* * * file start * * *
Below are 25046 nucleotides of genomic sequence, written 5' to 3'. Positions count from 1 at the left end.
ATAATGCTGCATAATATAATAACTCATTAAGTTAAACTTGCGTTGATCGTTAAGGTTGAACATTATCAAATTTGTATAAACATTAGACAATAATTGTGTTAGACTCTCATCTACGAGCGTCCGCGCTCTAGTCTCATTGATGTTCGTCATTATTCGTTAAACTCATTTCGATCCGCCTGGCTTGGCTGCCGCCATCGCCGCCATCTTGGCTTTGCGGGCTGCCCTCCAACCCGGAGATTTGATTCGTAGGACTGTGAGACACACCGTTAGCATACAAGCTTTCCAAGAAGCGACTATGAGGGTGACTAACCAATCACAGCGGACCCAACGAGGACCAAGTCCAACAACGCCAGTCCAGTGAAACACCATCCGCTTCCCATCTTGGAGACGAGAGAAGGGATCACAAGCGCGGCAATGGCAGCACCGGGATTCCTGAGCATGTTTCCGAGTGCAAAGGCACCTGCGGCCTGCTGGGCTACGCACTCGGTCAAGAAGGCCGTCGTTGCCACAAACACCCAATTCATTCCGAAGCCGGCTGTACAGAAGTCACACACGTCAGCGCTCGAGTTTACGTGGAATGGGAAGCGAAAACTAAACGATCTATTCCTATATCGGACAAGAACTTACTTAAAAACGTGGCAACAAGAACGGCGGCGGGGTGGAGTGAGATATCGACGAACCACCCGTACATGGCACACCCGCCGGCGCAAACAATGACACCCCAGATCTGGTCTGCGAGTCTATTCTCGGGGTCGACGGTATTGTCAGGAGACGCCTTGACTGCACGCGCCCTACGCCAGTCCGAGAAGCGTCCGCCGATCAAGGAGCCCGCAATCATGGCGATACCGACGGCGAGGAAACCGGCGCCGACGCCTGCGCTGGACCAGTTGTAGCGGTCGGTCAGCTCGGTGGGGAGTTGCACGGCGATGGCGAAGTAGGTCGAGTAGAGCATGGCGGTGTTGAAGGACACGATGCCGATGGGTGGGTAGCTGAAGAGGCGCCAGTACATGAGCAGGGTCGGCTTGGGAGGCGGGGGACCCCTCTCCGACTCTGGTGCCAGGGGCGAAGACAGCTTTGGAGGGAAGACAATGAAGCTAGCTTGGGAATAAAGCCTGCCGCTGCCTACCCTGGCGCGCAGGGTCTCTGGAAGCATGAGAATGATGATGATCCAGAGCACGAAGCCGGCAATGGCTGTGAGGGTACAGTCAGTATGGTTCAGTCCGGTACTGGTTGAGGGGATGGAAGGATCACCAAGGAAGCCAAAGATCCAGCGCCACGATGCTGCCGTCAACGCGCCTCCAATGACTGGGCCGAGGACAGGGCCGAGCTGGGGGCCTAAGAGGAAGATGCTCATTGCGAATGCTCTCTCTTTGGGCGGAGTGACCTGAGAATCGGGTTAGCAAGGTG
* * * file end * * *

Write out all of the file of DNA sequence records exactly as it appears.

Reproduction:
Below are 25046 nucleotides of genomic sequence, written 5' to 3'. Positions count from 1 at the left end.
ATAATGCTGCATAATATAATAACTCATTAAGTTAAACTTGCGTTGATCGTTAAGGTTGAACATTATCAAATTTGTATAAACATTAGACAATAATTGTGTTAGACTCTCATCTACGAGCGTCCGCGCTCTAGTCTCATTGATGTTCGTCATTATTCGTTAAACTCATTTCGATCCGCCTGGCTTGGCTGCCGCCATCGCCGCCATCTTGGCTTTGCGGGCTGCCCTCCAACCCGGAGATTTGATTCGTAGGACTGTGAGACACACCGTTAGCATACAAGCTTTCCAAGAAGCGACTATGAGGGTGACTAACCAATCACAGCGGACCCAACGAGGACCAAGTCCAACAACGCCAGTCCAGTGAAACACCATCCGCTTCCCATCTTGGAGACGAGAGAAGGGATCACAAGCGCGGCAATGGCAGCACCGGGATTCCTGAGCATGTTTCCGAGTGCAAAGGCACCTGCGGCCTGCTGGGCTACGCACTCGGTCAAGAAGGCCGTCGTTGCCACAAACACCCAATTCATTCCGAAGCCGGCTGTACAGAAGTCACACACGTCAGCGCTCGAGTTTACGTGGAATGGGAAGCGAAAACTAAACGATCTATTCCTATATCGGACAAGAACTTACTTAAAAACGTGGCAACAAGAACGGCGGCGGGGTGGAGTGAGATATCGACGAACCACCCGTACATGGCACACCCGCCGGCGCAAACAATGACACCCCAGATCTGGTCTGCGAGTCTATTCTCGGGGTCGACGGTATTGTCAGGAGACGCCTTGACTGCACGCGCCCTACGCCAGTCCGAGAAGCGTCCGCCGATCAAGGAGCCCGCAATCATGGCGATACCGACGGCGAGGAAACCGGCGCCGACGCCTGCGCTGGACCAGTTGTAGCGGTCGGTCAGCTCGGTGGGGAGTTGCACGGCGATGGCGAAGTAGGTCGAGTAGAGCATGGCGGTGTTGAAGGACACGATGCCGATGGGTGGGTAGCTGAAGAGGCGCCAGTACATGAGCAGGGTCGGCTTGGGAGGCGGGGGACCCCTCTCCGACTCTGGTGCCAGGGGCGAAGACAGCTTTGGAGGGAAGACAATGAAGCTAGCTTGGGAATAAAGCCTGCCGCTGCCTACCCTGGCGCGCAGGGTCTCTGGAAGCATGAGAATGATGATGATCCAGAGCACGAAGCCGGCAATGGCTGTGAGGGTACAGTCAGTATGGTTCAGTCCGGTACTGGTTGAGGGGATGGAAGGATCACCAAGGAAGCCAAAGATCCAGCGCCACGATGCTGCCGTCAACGCGCCTCCAATGACTGGGCCGAGGACAGGGCCGAGCTGGGGGCCTAAGAGGAAGATGCTCATTGCGAATGCTCTCTCTTTGGGCGGAGTGACCTGAGAATCGGGTTAGCAAGGTG